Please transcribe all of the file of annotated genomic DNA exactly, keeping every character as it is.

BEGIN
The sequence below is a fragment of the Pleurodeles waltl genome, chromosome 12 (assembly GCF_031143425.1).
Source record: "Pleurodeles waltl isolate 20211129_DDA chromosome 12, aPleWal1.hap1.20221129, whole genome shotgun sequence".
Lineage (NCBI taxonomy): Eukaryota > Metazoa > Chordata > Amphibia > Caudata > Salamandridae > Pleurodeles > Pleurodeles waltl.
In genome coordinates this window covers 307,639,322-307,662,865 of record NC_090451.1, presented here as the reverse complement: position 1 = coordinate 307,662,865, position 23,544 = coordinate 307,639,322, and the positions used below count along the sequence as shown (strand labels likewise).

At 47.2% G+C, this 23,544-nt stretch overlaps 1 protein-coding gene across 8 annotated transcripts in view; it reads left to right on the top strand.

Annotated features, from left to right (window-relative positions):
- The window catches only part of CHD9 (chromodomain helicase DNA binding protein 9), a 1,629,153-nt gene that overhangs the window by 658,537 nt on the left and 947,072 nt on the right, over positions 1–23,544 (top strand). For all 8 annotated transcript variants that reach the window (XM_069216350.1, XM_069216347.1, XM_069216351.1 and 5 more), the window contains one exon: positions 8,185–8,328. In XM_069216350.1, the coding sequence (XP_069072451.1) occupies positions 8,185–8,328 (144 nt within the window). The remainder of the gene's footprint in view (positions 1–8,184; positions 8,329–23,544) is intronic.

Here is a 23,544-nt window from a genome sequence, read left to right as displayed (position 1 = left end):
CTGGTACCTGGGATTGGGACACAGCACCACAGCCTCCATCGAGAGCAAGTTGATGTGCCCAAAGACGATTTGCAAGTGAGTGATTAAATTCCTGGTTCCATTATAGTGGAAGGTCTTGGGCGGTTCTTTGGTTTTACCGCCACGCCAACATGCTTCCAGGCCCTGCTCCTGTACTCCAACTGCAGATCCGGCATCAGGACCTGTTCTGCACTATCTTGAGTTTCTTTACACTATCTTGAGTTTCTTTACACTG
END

The sequence below is a fragment of the Pleurodeles waltl genome, chromosome 12 (assembly GCF_031143425.1).
Source record: "Pleurodeles waltl isolate 20211129_DDA chromosome 12, aPleWal1.hap1.20221129, whole genome shotgun sequence".
Lineage (NCBI taxonomy): Eukaryota > Metazoa > Chordata > Amphibia > Caudata > Salamandridae > Pleurodeles > Pleurodeles waltl.
In genome coordinates this window covers 307,639,322-307,662,865 of record NC_090451.1, presented here as the reverse complement: position 1 = coordinate 307,662,865, position 23,544 = coordinate 307,639,322, and the positions used below count along the sequence as shown (strand labels likewise).

At 47.2% G+C, this 23,544-nt stretch overlaps 1 protein-coding gene across 8 annotated transcripts in view; it reads left to right on the top strand.

Annotated features, from left to right (window-relative positions):
- The window catches only part of CHD9 (chromodomain helicase DNA binding protein 9), a 1,629,153-nt gene that overhangs the window by 658,537 nt on the left and 947,072 nt on the right, over positions 1–23,544 (top strand). For all 8 annotated transcript variants that reach the window (XM_069216350.1, XM_069216347.1, XM_069216351.1 and 5 more), the window contains one exon: positions 8,185–8,328. In XM_069216350.1, the coding sequence (XP_069072451.1) occupies positions 8,185–8,328 (144 nt within the window). The remainder of the gene's footprint in view (positions 1–8,184; positions 8,329–23,544) is intronic.

Here is a 23,544-nt window from a genome sequence, read left to right as displayed (position 1 = left end):
CTGGTACCTGGGATTGGGACACAGCACCACAGCCTCCATCGAGAGCAAGTTGATGTGCCCAAAGACGATTTGCAAGTGAGTGATTAAATTCCTGGTTCCATTATAGTGGAAGGTCTTGGGCGGTTCTTTGGTTTTACCGCCACGCCAACATGCTTCCAGGCCCTGCTCCTGTACTCCAACTGCAGATCCGGCATCAGGACCTGTTCTGCACTATCTTGAGTTTCTTTACACTATCTTGAGTTTCTTTACACTG